PJMilo

Help identify Unknown Anvil

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Let me know if this is not the right place. Trying to identify this anvil that was my wifes grandpa's 

Thanks,

Peter

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Thank you for the response. I read through the posted link. My location is Washington. This anvil was probably purchased between 60-80. 

I there isnt any info I could find. Anvilfire which a lot of forums recommended is down as well is another popular site. I figures if I could figure out the maker then I can deep dive into them, but havent had much luck with the symbol.

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No matter what brand name ends up with the anvil, or if there is no brand name for the anvil, the anvil will not change. Only your perception will change.

If you clean up any rust with a wire brush and then apply a protective coating of your choice, the anvil will look cared for. To shine the face, use hot metal under a hammer. Use the anvil for a year (2000 hours) and get personally squinted with each other.

Learn the lessons the anvil can teach, such as how to use the anvil as a measuring device. Figure out all the distances that are available, such as width of the face, the length of the anvil horn to heel, the hardie hole to the step, the length of the horn, the length and width of the base, etc. Write this down at first until you remember them without thinking. Then make your projects to fit these measurements. Learn how to forge weld and how to make chain links, and then chain.  Learn how to make scrolls and curves, how to make half on and half off hammer blows, circles and rings. Then do a little research and find other things the anvil is capable of doing, with your help.

The brand name of the anvil is not important if you allow the anvil to make YOU a better blacksmith.

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From the looks of the numbers on the foot (weight & partial serial number), my guess would be a Trenton. In the picture with the horn to the right it might be the Trenton diamond (very faint). You might be able to bring it out better with the wire wheel and a close up picture.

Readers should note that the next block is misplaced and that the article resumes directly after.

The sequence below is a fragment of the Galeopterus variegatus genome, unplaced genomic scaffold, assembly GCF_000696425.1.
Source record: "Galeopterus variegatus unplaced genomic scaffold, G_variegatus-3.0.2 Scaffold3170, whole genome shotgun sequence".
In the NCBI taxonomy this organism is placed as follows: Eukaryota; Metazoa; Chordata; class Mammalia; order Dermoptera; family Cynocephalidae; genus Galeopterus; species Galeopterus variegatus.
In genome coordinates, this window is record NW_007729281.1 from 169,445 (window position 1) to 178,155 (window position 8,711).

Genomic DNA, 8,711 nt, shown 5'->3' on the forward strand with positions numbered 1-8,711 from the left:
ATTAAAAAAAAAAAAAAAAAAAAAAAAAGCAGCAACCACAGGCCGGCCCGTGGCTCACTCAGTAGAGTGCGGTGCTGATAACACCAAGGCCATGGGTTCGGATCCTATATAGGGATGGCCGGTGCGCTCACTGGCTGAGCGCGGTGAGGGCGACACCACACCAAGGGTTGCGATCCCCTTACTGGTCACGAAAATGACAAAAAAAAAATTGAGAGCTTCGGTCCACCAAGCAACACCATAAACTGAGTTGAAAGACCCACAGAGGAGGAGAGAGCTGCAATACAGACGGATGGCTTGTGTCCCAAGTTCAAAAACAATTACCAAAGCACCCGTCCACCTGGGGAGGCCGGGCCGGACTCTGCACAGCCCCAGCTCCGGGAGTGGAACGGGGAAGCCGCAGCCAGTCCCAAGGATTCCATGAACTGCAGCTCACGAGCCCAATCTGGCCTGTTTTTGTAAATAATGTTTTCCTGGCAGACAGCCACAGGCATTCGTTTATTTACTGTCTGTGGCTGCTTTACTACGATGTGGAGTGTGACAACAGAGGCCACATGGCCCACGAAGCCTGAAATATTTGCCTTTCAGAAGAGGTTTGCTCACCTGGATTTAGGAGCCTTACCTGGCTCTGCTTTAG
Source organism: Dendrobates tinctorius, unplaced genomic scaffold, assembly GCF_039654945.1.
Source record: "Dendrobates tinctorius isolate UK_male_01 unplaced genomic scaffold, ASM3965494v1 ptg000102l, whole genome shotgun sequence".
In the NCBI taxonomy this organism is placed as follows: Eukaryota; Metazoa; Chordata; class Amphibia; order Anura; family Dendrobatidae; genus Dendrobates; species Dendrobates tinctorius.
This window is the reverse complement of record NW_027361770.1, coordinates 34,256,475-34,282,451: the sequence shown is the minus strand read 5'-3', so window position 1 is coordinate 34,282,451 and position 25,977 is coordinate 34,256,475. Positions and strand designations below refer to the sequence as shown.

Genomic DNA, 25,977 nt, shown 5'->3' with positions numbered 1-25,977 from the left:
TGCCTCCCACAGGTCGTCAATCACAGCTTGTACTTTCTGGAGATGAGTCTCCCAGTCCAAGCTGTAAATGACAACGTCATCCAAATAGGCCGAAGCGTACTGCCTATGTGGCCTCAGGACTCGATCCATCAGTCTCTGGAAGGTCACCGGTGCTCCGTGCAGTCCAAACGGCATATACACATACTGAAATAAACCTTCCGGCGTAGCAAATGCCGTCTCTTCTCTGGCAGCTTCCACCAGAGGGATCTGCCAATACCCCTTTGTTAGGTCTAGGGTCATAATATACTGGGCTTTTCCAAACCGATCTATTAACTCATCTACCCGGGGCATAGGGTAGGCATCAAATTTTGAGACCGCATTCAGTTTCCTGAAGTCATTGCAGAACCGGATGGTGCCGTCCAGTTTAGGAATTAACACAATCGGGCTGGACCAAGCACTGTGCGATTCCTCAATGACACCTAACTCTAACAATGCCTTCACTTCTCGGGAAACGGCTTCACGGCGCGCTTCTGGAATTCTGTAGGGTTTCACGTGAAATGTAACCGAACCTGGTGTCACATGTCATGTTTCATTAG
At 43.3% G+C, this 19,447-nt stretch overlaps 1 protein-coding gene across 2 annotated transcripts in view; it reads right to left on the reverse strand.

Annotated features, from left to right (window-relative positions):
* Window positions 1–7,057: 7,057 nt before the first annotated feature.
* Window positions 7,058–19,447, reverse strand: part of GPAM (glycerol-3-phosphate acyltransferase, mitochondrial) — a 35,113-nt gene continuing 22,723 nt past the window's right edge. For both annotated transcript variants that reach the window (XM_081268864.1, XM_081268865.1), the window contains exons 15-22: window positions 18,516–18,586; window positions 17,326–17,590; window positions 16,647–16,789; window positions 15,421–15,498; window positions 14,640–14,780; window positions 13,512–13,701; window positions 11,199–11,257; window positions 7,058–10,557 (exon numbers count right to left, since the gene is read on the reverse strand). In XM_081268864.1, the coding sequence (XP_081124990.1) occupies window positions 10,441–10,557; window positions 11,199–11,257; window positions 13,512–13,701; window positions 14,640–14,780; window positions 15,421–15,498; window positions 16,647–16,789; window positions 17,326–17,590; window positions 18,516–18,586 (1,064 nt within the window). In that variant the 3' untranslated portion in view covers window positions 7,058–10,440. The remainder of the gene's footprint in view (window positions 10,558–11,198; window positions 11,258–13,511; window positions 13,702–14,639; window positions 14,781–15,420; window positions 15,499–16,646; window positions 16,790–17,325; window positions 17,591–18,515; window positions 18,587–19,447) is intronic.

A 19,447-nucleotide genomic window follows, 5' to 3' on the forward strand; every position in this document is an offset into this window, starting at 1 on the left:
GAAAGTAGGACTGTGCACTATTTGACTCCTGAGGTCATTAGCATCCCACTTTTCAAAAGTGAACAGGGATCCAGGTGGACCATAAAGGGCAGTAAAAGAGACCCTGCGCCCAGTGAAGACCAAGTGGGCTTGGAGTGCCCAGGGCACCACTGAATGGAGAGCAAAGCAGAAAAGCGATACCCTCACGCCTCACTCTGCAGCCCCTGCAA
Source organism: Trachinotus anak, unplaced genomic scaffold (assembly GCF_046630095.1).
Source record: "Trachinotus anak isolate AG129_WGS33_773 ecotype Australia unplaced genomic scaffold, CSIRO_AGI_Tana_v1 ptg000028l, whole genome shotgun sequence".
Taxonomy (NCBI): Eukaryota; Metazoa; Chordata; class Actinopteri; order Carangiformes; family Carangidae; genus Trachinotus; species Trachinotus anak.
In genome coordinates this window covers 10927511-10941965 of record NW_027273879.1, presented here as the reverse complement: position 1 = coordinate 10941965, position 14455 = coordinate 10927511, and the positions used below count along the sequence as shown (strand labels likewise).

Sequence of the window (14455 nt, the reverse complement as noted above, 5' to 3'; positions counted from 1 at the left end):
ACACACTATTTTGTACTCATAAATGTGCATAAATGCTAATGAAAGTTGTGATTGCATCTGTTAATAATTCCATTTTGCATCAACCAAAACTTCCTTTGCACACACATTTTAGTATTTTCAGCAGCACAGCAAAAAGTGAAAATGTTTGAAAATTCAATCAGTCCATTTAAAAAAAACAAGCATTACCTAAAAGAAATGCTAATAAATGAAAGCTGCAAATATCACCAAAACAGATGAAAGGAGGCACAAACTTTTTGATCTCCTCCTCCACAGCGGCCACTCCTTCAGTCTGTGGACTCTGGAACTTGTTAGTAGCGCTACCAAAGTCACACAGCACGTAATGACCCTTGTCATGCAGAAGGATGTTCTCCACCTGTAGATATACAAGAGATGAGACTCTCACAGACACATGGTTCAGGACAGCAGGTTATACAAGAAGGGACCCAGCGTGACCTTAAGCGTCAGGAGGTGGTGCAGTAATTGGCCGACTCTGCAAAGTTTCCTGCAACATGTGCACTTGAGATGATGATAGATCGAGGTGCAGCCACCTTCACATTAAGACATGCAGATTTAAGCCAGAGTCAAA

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Like Irondragon said. Wire wheel and look in this area for any logo stamping. Also a picture of the bottom of the anvil may be helpful. 

Some of the markings shown look suspect to possibly not being from the manufacturer. 

 

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Merry Christmas PJ,

You are in the heart of NWBA country. North West Blacksmith Association. Check out their website www.blacksmith.org  There will be a member near you that can answer your questions. They have use of one of the buildings at Longview Fairgrounds. They generally have a get together near the end of every month. The Spring Conference in May is the event worth going to. Lots of people with tons of knowledge and not one with a chip on their shoulder. Ask anyone a question and be prepared to learn or to be introduced to someone who can answer your question. Demonstrators, Teaching, New and Used Tools and Equipment. Camping is available on site. Hope to see you there.

Happy New Year,

Neil

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Please show a picture of the bottom of the anvil.

They symbol is most likely added by a previous owner and may have been their trademark/stamp.

 

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Thank you for the response. I read through the posted link. My location is Washington. This anvil was probably purchased between 60-80. 

I there isnt any info I could find. Anvilfire which a lot of forums recommended is down as well is another popular site. I figures if I could figure out the maker then I can deep dive into them, but havent had much luck with the symbol.

Edit: Thank you for all the replies. It was great information!

Peter

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I must align with Glenn's approach to the ubiquitous anvil identity infatuation. 

When it is natural for someone to want to know what he has purchased, clearly ... unless you have vast experience and own a few different brands and can compare them, the make and the year of manufacture of your anvil is and will remain irrelevant to what you produce as a blacksmith. 

The first 10 or so years of my blacksmith experience, were spent in the boss workshop using his anvils. "Mine" was an (eastern europe ?) no brand and the boss had a Swedish anvil 80 Kg if memory serves me right. I can assure you it did not matter to me one bit and in fact I had no interest whatsoever in what was written on the side of this anvils, or any other anvil. I liked the boss anvil better because the face was polished mirror like from work. Mine not so much ... I wonder why :) 

The only thing that matters when it comes to anvils is what one can do on them. I prefer larger anvils because the smaller one tend to walk away from me due to the nature of my work. If I made mainly gate locks or smaller stuff, I would love my smaller anvils better.

That is all that matters really, the rest is ... "Carton pintado" ... like the Spanish like to say ... or if you prefer French ... "Pour la Galerie" :P

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